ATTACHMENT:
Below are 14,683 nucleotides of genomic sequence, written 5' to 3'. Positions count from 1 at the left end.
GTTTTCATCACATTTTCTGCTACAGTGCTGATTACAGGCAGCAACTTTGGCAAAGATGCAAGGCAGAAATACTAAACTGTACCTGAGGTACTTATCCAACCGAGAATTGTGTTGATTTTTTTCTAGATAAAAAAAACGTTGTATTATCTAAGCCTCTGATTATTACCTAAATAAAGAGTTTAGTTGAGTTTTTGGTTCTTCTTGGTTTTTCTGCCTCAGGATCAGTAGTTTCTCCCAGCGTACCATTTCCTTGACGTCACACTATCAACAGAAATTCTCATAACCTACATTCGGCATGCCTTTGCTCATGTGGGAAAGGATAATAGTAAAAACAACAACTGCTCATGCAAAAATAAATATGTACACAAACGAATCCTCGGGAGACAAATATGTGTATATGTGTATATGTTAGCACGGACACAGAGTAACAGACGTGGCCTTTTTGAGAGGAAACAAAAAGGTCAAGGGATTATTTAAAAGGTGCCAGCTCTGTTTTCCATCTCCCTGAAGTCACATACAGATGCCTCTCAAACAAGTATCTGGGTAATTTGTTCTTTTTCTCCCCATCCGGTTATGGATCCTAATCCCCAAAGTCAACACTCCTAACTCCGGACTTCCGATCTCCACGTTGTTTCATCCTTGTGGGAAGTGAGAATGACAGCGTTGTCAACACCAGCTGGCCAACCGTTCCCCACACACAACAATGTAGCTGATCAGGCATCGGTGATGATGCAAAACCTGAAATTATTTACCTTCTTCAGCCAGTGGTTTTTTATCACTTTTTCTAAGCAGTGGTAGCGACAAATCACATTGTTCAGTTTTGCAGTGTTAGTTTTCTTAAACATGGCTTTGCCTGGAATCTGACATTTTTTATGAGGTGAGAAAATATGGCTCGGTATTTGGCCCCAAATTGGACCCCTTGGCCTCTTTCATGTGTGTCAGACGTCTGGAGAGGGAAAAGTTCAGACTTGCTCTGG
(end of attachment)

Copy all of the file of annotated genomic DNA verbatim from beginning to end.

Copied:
Below are 14,683 nucleotides of genomic sequence, written 5' to 3'. Positions count from 1 at the left end.
GTTTTCATCACATTTTCTGCTACAGTGCTGATTACAGGCAGCAACTTTGGCAAAGATGCAAGGCAGAAATACTAAACTGTACCTGAGGTACTTATCCAACCGAGAATTGTGTTGATTTTTTTCTAGATAAAAAAAACGTTGTATTATCTAAGCCTCTGATTATTACCTAAATAAAGAGTTTAGTTGAGTTTTTGGTTCTTCTTGGTTTTTCTGCCTCAGGATCAGTAGTTTCTCCCAGCGTACCATTTCCTTGACGTCACACTATCAACAGAAATTCTCATAACCTACATTCGGCATGCCTTTGCTCATGTGGGAAAGGATAATAGTAAAAACAACAACTGCTCATGCAAAAATAAATATGTACACAAACGAATCCTCGGGAGACAAATATGTGTATATGTGTATATGTTAGCACGGACACAGAGTAACAGACGTGGCCTTTTTGAGAGGAAACAAAAAGGTCAAGGGATTATTTAAAAGGTGCCAGCTCTGTTTTCCATCTCCCTGAAGTCACATACAGATGCCTCTCAAACAAGTATCTGGGTAATTTGTTCTTTTTCTCCCCATCCGGTTATGGATCCTAATCCCCAAAGTCAACACTCCTAACTCCGGACTTCCGATCTCCACGTTGTTTCATCCTTGTGGGAAGTGAGAATGACAGCGTTGTCAACACCAGCTGGCCAACCGTTCCCCACACACAACAATGTAGCTGATCAGGCATCGGTGATGATGCAAAACCTGAAATTATTTACCTTCTTCAGCCAGTGGTTTTTTATCACTTTTTCTAAGCAGTGGTAGCGACAAATCACATTGTTCAGTTTTGCAGTGTTAGTTTTCTTAAACATGGCTTTGCCTGGAATCTGACATTTTTTATGAGGTGAGAAAATATGGCTCGGTATTTGGCCCCAAATTGGACCCCTTGGCCTCTTTCATGTGTGTCAGACGTCTGGAGAGGGAAAAGTTCAGACTTGCTCTGG